Brain neurons remove the excess of cholesterol via conversion into the more polar 24OHC [(24S)-hydroxycholesterol]. 24OHC acts as a signalling molecule inducing ApoE (apolipoprotein E)-mediated cholesterol efflux from astrocytes, by a direct effect on ApoE transcription, protein synthesis and secretion. In CSF (cerebrospinal fluid) collected form from patients with cognitive impairment (Alzheimer's disease and patients with mild cognitive impairment) the levels of ApoE, tau, p-tau (hyperphosphorylated tau) were significantly increased, together with 24OHC, compared with controls. We also found that the levels of tau and p-tau were significantly correlated with ApoE and 24OHC in the same samples. Such a correlation was not found in control patients. Increased levels of cholesterol in membranes and impairment in brain cholesterol metabolism were found to be involved both in APP (amyloid precursor protein) processing and amyloid β-peptide deposition and, recently, in tau pathology. The CSF tau levels are considered to be related to the neurodegenerative process in Alzheimer's disease. During neurodegeneration, the cholesterol accumulated in neurons is converted into 24OHC. The release of 24OHC from neurons induces ApoE secretion by astrocytes, and both are related to the intensity of the neurodegenerative process and neuronal injury. ApoE can also be involved in the scavenging of tau from neurons. The direct correlations between ApoE, 24OHC and tau suggest that cholesterol metabolism may be involved in generation of both tau and amyloid β-peptide and that the ApoE is released by astrocytes in order to counteract this ongoing process.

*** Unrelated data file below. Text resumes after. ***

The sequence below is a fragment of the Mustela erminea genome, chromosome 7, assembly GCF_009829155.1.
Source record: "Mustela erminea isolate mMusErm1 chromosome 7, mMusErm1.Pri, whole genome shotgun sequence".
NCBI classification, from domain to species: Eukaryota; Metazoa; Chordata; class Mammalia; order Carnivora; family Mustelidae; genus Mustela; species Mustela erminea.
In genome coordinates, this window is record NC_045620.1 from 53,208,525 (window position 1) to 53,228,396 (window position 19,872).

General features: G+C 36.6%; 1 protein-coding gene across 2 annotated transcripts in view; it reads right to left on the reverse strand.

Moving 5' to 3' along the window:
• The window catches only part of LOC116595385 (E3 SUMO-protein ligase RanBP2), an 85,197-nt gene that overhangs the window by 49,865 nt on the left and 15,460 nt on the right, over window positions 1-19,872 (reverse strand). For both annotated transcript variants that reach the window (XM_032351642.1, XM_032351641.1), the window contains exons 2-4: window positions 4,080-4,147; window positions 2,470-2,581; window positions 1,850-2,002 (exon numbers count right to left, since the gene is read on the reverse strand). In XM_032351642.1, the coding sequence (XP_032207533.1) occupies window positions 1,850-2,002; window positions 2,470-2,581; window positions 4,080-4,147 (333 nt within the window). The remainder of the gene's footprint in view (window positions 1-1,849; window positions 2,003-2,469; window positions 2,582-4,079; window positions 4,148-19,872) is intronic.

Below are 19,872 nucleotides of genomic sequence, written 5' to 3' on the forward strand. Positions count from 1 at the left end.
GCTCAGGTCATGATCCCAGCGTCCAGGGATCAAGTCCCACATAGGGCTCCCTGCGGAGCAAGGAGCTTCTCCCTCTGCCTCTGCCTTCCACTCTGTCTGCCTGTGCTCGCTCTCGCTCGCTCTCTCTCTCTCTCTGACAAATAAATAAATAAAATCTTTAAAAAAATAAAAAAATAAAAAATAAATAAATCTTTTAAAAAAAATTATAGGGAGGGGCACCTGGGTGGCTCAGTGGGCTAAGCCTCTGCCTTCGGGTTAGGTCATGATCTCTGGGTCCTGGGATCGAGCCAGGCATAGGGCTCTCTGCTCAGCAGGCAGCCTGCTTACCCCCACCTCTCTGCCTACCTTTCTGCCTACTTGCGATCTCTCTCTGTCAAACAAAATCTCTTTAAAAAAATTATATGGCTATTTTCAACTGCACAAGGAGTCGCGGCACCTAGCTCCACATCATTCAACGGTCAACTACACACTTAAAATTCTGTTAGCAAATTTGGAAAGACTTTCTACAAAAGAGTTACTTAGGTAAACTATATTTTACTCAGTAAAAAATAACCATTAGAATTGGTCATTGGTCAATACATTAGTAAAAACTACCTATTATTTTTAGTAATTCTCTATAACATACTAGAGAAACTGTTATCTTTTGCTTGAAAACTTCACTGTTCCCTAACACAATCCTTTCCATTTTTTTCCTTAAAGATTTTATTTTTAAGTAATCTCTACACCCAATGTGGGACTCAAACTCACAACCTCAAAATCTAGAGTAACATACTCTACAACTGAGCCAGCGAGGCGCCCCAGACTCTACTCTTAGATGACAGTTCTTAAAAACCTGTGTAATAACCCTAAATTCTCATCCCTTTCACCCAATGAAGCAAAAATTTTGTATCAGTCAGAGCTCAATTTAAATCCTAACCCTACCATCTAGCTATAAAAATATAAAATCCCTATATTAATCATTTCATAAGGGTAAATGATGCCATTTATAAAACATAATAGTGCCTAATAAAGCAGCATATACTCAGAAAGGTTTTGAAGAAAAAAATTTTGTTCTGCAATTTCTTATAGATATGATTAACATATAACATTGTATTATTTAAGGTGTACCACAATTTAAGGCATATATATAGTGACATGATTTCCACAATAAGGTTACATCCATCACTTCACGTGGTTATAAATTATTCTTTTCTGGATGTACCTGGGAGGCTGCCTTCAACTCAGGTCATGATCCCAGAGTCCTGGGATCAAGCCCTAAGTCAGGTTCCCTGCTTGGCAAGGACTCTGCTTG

You do not currently have access to this content.